Big men with big power get the spotlight this Saturday (June 5, 2021) when knockout artists Jairzinho Rozenstruik and Walt Harris face fellow finishers Augusto Sakai and Marcin Tybura, respectively, inside UFC APEX in Las Vegas, Nevada. In addition, Santiago Ponzinibbio slugs it out with undefeated banger Miguel Baeza and Dusko Todorovic welcomes LFA Middleweight champion Gregory “Robocop” Rodrigues to the Octagon.
We’ve still got four UFC Vegas 28 “Prelims” undercard bouts to break down before all that (check out the first batch here), so let’s not put that off any longer:
145 lbs.: Makwan Amirkhani vs. Kamuela Kirk
Makwan Amirkhani (16-5) quickly made a name for himself in the Octagon with wins in five of his first six bouts, two of which earned him post-fight bonuses. The momentum was not to last, as “Mr. Finland” has now lost two of three to division standouts Shane Burgos and Edson Barboza.
He boasts 11 submissions among his 12 stoppage wins.
Things went from bad to worse for Kamuela Kirk (11-4) when he followed his “Contender Series” loss to Billy Quarantillo with a narrow split decision defeat in his LFA return. “The Jawaiian” has since righted the ship with two straight wins, the most recent of which saw him retire fellow “Contender Series” veteran Daniel Swain in May 2021.
He replaces the injured Nate Landwehr on less than two weeks’ notice.
It’s become clear that while Amirkhani is a wrestler nonpareil with an excellent array of front chokes, he’s a non-factor if he can’t find an early finish or rack up long stretches of top control. Kirk — an excellent jiu-jitsu player in his own right — is skilled enough to keep his neck safe while Amirkhani’s fresh and debilitating enough in his striking attack to sap the Finn’s gas tank on the feet.
So long as Kirk isn’t debilitated by the short notice and doesn’t elect to indulge Amirkhani on the mat, his high-volume boxing looks like just the ticket to make “Mr. Finland” wilt. In short, Kirk punishes Amirkhani’s head and body down the stretch after a tough first round.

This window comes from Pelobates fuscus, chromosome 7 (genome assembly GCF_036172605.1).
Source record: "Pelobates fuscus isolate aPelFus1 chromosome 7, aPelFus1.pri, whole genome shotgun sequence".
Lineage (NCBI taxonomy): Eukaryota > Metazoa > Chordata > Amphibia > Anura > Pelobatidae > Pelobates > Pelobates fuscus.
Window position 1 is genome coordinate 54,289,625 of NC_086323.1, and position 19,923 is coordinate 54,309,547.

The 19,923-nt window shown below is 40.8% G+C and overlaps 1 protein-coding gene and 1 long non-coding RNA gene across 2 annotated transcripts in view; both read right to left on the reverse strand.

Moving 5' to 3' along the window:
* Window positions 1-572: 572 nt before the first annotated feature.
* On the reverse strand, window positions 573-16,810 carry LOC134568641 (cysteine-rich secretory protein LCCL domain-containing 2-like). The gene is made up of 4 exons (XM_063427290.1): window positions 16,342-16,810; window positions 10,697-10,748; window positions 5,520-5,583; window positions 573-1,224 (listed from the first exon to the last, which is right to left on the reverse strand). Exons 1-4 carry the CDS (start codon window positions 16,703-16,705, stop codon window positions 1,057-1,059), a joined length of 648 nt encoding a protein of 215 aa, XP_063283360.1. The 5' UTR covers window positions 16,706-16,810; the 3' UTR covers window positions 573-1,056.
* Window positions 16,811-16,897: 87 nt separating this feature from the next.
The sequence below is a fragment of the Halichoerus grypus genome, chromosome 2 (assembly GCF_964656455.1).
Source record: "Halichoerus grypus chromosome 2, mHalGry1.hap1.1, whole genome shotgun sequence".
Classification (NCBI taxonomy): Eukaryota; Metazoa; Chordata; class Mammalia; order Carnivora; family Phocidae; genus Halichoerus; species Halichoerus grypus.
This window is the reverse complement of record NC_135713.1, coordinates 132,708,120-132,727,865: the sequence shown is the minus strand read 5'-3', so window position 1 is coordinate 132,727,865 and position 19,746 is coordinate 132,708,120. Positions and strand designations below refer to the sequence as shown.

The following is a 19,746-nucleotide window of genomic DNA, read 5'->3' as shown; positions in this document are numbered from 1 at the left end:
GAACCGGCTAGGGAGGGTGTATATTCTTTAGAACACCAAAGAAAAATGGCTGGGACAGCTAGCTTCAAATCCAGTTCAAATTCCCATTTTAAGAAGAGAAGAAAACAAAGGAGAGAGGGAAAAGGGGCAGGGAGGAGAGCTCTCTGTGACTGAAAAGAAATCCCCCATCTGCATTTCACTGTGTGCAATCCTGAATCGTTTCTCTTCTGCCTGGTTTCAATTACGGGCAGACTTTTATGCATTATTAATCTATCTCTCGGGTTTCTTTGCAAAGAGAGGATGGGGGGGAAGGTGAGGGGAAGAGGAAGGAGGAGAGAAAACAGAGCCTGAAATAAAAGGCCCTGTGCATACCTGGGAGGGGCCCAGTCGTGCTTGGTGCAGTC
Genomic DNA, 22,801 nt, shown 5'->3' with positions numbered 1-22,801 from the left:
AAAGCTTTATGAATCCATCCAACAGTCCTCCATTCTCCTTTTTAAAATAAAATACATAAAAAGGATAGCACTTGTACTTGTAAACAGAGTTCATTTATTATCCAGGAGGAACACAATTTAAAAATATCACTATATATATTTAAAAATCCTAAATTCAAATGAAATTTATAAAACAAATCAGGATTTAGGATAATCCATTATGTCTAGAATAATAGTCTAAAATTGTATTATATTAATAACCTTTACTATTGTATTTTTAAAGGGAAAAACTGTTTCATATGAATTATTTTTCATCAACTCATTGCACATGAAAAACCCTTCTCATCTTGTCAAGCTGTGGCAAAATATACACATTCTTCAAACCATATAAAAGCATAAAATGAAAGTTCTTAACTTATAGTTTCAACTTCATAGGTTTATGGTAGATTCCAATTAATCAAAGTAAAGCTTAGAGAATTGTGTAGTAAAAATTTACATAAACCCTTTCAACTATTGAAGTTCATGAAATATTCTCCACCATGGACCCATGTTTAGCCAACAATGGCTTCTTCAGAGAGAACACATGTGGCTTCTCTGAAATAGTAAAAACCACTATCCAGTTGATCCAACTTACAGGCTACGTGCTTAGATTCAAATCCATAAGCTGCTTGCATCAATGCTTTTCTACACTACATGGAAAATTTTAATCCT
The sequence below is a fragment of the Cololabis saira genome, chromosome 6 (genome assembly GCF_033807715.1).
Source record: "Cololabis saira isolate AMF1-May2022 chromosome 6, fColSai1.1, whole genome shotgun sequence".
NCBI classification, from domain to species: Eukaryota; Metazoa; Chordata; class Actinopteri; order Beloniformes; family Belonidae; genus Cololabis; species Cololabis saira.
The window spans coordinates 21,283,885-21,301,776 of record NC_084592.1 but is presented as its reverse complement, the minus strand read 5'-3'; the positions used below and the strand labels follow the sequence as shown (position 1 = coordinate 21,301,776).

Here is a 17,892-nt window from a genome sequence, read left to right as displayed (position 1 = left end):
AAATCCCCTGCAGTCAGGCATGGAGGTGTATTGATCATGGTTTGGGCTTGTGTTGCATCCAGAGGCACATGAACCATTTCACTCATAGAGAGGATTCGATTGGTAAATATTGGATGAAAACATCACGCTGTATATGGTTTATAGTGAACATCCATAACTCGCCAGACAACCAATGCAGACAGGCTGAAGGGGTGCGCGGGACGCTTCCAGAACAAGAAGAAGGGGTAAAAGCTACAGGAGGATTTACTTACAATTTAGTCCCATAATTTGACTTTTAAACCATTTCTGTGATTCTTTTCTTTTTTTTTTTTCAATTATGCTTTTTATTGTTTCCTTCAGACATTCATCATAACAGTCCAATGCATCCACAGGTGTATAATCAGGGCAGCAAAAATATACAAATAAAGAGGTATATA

Prediction: Kirk via unanimous decision
265 lbs.: Tanner Boser vs. Ilir Latifi
The well-traveled Tanner Boser (19-7-1) announced his arrival in UFC’s Heavyweight division with wins in three of his first four appearances, including brutal knockouts of Philipe Lins and Raphael Pessoa. Like so many others, however, “Bulldozer” fell victim to Andrei Arlovski’s new technical approach, dropping a unanimous decision in Nov. 2020.
He’ll have four inches of height and two inches of reach on “The Sledgehammer.”
Ilir Latifi (14-8) went from losing his last-minute Octagon debut against Gegard Mousasi to winning seven of his next nine, five of them inside the distance. That run has since given way to a three-fight losing streak, which most recently saw him fall to Derrick Lewis in a move to Heavyweight.
He has knocked out and submitted five professional foes apiece.
Changing weight classes is never a cure-all for a struggling fighter, but it strikes me as straight-up counterproductive for Latifi. He was already short for Light Heavyweight at 205 pounds and relied on punching power and ridiculous physical strength to make up for his technical shortcomings, neither of which figure to be anywhere near as effective against larger opposition.
On top of that, Boser is a toxic stylistic match up for him, as the Canadian is too mobile for Latifi to land his short-range bombs or find good entries for his shots. Unless he can glue Boser to the fence and grind away for all 15 minutes, Boser figures to potshot him to a comfortable decision.
Prediction: Boser via unanimous decision
170 lbs.: Francisco Trinaldo vs. Muslim Salikhov